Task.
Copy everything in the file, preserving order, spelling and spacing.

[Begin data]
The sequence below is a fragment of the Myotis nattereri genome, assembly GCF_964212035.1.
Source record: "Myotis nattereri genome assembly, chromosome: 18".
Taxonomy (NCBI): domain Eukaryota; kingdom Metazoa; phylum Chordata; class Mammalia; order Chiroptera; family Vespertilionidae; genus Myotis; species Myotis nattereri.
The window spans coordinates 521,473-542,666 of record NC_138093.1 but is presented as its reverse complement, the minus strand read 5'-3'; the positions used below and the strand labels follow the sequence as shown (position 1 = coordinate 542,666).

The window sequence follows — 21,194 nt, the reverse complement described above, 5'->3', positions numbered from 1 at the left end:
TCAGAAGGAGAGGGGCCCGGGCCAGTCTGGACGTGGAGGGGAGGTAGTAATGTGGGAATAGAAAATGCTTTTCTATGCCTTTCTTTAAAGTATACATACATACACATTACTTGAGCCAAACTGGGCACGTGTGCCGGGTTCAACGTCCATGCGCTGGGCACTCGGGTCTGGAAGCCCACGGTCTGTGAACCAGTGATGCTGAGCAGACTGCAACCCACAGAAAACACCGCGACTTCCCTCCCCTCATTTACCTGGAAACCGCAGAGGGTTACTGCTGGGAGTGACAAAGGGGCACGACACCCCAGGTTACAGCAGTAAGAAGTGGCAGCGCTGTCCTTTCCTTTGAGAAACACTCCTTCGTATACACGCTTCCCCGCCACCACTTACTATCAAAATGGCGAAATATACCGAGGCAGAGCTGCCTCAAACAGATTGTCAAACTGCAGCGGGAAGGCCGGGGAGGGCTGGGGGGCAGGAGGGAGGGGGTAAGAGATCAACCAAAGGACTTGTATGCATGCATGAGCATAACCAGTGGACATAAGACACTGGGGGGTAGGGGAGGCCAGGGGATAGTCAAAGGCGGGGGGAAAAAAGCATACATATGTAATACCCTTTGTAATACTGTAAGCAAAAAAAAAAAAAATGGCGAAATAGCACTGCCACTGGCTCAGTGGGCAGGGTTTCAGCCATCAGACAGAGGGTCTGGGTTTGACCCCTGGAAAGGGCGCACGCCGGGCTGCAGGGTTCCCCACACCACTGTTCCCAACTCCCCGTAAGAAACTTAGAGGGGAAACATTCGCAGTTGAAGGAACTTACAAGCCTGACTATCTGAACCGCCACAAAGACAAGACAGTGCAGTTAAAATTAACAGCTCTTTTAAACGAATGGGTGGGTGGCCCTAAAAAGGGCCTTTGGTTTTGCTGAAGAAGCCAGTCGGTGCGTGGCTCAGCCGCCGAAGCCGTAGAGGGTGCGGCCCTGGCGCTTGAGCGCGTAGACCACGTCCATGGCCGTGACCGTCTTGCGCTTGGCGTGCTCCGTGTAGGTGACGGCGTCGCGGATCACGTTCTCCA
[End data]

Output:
The sequence below is a fragment of the Myotis nattereri genome, assembly GCF_964212035.1.
Source record: "Myotis nattereri genome assembly, chromosome: 18".
Taxonomy (NCBI): domain Eukaryota; kingdom Metazoa; phylum Chordata; class Mammalia; order Chiroptera; family Vespertilionidae; genus Myotis; species Myotis nattereri.
The window spans coordinates 521,473-542,666 of record NC_138093.1 but is presented as its reverse complement, the minus strand read 5'-3'; the positions used below and the strand labels follow the sequence as shown (position 1 = coordinate 542,666).

The window sequence follows — 21,194 nt, the reverse complement described above, 5'->3', positions numbered from 1 at the left end:
TCAGAAGGAGAGGGGCCCGGGCCAGTCTGGACGTGGAGGGGAGGTAGTAATGTGGGAATAGAAAATGCTTTTCTATGCCTTTCTTTAAAGTATACATACATACACATTACTTGAGCCAAACTGGGCACGTGTGCCGGGTTCAACGTCCATGCGCTGGGCACTCGGGTCTGGAAGCCCACGGTCTGTGAACCAGTGATGCTGAGCAGACTGCAACCCACAGAAAACACCGCGACTTCCCTCCCCTCATTTACCTGGAAACCGCAGAGGGTTACTGCTGGGAGTGACAAAGGGGCACGACACCCCAGGTTACAGCAGTAAGAAGTGGCAGCGCTGTCCTTTCCTTTGAGAAACACTCCTTCGTATACACGCTTCCCCGCCACCACTTACTATCAAAATGGCGAAATATACCGAGGCAGAGCTGCCTCAAACAGATTGTCAAACTGCAGCGGGAAGGCCGGGGAGGGCTGGGGGGCAGGAGGGAGGGGGTAAGAGATCAACCAAAGGACTTGTATGCATGCATGAGCATAACCAGTGGACATAAGACACTGGGGGGTAGGGGAGGCCAGGGGATAGTCAAAGGCGGGGGGAAAAAAGCATACATATGTAATACCCTTTGTAATACTGTAAGCAAAAAAAAAAAAAATGGCGAAATAGCACTGCCACTGGCTCAGTGGGCAGGGTTTCAGCCATCAGACAGAGGGTCTGGGTTTGACCCCTGGAAAGGGCGCACGCCGGGCTGCAGGGTTCCCCACACCACTGTTCCCAACTCCCCGTAAGAAACTTAGAGGGGAAACATTCGCAGTTGAAGGAACTTACAAGCCTGACTATCTGAACCGCCACAAAGACAAGACAGTGCAGTTAAAATTAACAGCTCTTTTAAACGAATGGGTGGGTGGCCCTAAAAAGGGCCTTTGGTTTTGCTGAAGAAGCCAGTCGGTGCGTGGCTCAGCCGCCGAAGCCGTAGAGGGTGCGGCCCTGGCGCTTGAGCGCGTAGACCACGTCCATGGCCGTGACCGTCTTGCGCTTGGCGTGCTCCGTGTAGGTGACGGCGTCGCGGATCACGTTCTCCA